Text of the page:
The liberal theologians would point out that such a passage did not of course mean that the cat literally sat on the mat. Also, cat and mat had different meanings in those days from today, and anyway, the text should be interpreted according to the customs and practices of the period.
This would lead to an immediate backlash from the Evangelicals. They would make it an essential condition of faith that a real physical, living cat, being a domestic pet of the species Domesticus, and having a whiskered head, a furry body, four legs and a tail, did physically place its whole body on a floor covering, designed for that purpose, and which is on the floor but not of the floor. The expression "on the floor but not of the floor" would be explained in a leaflet.
Meanwhile, the Catholics would have developed the Feast of the Sedentation of the Blessed Cat. This would teach that the cat was white, and majestically reclined on a mat of gold thread before its assumption to the Great Cat Basket of Heaven. This is commemorated by singing the "Magnificat" and "Felix namque", lighting three candles, and ringing a bell five times.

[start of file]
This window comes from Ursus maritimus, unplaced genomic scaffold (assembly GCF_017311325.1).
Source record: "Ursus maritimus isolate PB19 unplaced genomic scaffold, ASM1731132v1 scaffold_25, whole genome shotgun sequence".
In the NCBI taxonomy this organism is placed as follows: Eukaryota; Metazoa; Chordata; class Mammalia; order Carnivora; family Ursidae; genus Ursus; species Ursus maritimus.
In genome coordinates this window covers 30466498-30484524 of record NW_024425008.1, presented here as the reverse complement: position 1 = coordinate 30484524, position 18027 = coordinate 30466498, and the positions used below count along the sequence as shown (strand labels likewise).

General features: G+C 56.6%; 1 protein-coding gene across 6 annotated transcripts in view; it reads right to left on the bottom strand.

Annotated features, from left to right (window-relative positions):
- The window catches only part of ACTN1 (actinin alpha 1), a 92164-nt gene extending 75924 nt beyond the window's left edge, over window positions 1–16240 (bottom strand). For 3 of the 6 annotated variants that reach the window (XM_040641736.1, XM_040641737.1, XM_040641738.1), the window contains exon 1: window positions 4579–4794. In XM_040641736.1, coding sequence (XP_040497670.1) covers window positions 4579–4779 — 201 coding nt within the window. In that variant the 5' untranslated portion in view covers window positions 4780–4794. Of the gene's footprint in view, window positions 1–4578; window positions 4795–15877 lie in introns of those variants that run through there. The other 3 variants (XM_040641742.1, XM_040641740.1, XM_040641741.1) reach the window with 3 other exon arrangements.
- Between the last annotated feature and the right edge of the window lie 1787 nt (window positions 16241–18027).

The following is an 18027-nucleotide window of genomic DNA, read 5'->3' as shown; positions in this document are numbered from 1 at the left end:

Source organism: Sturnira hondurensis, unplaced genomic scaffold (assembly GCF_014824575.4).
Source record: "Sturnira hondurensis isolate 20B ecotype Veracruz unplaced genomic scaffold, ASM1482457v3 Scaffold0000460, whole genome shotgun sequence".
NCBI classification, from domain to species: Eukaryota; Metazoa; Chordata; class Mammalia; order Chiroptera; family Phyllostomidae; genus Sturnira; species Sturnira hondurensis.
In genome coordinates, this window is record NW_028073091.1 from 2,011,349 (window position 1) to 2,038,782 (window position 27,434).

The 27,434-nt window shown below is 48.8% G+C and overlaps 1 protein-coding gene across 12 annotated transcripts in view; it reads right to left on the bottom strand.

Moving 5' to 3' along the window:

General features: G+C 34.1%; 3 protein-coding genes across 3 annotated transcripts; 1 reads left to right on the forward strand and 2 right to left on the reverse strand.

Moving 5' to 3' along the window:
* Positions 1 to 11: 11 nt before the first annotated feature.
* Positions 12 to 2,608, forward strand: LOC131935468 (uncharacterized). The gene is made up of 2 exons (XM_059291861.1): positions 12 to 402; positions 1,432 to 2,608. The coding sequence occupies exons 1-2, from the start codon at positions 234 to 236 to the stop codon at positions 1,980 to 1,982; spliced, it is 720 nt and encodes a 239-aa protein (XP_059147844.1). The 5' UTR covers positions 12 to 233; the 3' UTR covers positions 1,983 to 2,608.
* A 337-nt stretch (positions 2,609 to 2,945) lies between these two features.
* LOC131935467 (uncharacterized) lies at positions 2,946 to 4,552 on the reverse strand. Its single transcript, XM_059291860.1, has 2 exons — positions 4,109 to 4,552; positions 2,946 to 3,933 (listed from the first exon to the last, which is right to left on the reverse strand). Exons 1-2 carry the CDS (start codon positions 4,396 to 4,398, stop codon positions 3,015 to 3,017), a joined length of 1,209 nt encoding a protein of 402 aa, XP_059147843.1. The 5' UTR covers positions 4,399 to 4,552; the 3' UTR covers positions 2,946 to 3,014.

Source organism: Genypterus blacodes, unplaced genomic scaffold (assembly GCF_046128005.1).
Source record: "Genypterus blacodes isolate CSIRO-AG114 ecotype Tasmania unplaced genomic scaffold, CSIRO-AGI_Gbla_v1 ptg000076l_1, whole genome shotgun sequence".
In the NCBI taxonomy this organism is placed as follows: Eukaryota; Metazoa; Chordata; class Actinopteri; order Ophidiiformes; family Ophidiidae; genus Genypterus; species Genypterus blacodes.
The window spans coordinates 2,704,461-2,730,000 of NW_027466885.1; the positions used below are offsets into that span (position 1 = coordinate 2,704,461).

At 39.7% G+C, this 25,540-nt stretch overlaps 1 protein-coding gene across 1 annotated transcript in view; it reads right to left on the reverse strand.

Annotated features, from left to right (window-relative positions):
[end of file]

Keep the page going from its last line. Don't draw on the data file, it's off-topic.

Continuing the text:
This would cause a schism with the Orthodox Church which believes tradition requires Holy Cats Days (as it is colloquially known), to be marked by lighting SIX candles and ringing the bell FOUR times. This would partly be resolved by the Cuckoo Land Declaration recognising the traditional validity of each.
Eventually the House of Bishops would issue a statement on the Doctrine of the Feline Sedentation. It would explain, traditionally the text describes a domestic feline quadruped superjacent to an unattached covering on a fundamental surface. For determining its salvific and eschatological significations, we follow the heuristic analytical principles adopted in dealing with the Canine Fenestration Question (How much is that doggie in the window?) and the Affirmative Musaceous Paradox (Yes, we have no bananas). And so on, for another 210 pages.
The General Synod would then commend this report as helpful resource material for clergy to explain to the man in the pew the difficult doctrine of the cat sat on the mat.
– Author unknown
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